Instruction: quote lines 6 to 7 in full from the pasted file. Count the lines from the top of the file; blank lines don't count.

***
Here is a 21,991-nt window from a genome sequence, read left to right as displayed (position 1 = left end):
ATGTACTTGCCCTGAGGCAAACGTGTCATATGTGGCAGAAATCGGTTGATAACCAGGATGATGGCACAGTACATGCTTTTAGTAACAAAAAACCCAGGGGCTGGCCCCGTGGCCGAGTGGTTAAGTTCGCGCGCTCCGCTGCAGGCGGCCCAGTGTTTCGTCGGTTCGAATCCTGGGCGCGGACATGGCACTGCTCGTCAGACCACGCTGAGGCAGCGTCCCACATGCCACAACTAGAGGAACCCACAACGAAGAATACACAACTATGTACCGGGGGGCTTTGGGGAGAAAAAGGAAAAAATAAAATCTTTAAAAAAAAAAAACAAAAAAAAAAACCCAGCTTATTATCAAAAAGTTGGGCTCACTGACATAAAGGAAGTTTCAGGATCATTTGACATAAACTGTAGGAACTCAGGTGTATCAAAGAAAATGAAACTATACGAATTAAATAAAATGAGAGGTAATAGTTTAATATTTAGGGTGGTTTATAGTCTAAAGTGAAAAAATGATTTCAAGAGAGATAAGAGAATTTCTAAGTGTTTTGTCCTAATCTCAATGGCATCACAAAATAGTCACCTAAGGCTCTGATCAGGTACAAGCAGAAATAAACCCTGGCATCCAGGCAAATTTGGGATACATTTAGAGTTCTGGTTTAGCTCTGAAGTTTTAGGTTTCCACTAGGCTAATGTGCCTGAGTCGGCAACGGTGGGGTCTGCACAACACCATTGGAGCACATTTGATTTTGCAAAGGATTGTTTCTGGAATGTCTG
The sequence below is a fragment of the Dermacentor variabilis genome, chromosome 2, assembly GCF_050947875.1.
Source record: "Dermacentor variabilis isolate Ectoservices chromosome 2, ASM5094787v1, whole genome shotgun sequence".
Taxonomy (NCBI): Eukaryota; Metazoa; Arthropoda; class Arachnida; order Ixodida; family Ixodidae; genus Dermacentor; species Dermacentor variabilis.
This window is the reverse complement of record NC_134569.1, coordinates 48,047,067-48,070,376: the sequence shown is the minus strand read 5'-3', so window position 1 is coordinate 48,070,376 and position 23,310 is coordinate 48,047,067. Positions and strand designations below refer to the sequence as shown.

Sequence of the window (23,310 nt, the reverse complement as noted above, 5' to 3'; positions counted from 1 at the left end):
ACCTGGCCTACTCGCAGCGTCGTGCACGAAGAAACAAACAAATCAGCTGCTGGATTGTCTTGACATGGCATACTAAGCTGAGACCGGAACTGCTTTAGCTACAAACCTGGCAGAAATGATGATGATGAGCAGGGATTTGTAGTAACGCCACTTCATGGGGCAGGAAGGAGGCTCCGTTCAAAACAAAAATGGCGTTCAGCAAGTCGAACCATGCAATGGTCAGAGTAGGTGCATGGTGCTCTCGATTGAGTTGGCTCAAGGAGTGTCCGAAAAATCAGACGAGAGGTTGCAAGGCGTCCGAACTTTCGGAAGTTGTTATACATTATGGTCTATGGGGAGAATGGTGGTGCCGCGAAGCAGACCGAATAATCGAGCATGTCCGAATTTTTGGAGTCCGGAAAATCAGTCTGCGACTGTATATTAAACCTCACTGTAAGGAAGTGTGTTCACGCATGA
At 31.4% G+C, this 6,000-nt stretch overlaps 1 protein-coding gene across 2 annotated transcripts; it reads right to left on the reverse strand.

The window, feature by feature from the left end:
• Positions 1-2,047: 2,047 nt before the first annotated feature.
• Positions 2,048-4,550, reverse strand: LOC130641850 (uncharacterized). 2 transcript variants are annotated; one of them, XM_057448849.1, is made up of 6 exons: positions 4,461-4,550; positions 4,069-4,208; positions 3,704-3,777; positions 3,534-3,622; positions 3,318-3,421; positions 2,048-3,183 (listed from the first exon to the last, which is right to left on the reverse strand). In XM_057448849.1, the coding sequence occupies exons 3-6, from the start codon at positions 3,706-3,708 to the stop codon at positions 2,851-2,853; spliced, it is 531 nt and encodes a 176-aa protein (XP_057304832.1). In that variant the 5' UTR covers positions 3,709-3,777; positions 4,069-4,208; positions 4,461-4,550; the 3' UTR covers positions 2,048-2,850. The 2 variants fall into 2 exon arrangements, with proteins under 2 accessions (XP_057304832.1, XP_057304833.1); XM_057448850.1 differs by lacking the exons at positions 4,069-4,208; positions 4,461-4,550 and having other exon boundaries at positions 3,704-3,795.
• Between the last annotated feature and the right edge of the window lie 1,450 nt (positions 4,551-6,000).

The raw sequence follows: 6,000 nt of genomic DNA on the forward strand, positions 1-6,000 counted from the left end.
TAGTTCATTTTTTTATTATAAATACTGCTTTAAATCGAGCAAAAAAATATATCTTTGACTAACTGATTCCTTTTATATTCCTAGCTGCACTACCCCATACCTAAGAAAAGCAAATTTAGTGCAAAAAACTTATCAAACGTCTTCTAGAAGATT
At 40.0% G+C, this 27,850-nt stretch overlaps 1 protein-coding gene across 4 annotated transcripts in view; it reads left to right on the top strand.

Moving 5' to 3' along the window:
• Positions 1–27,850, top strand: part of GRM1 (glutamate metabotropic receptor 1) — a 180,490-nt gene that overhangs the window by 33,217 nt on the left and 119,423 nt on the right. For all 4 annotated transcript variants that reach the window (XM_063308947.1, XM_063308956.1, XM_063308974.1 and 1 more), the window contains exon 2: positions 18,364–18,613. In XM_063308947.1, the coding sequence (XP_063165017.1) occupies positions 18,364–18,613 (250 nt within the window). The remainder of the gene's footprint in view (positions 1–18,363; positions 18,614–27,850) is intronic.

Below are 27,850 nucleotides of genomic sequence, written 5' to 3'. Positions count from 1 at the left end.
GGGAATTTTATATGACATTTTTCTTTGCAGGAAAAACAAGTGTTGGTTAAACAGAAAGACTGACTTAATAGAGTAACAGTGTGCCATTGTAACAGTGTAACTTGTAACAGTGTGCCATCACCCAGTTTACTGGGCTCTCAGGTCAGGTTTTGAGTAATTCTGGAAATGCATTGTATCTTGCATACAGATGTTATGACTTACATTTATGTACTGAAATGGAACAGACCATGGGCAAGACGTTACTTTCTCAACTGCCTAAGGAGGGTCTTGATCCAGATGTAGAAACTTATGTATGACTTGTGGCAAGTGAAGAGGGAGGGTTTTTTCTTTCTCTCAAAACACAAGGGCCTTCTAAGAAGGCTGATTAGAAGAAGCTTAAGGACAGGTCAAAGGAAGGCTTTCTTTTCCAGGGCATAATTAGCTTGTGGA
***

This window is the reverse complement of record NC_134569.1, coordinates 48,047,067-48,070,376: the sequence shown is the minus strand read 5'-3', so window position 1 is coordinate 48,070,376 and position 23,310 is coordinate 48,047,067. Positions and strand designations below refer to the sequence as shown.

Sequence of the window (23,310 nt, the reverse complement as noted above, 5' to 3'; positions counted from 1 at the left end):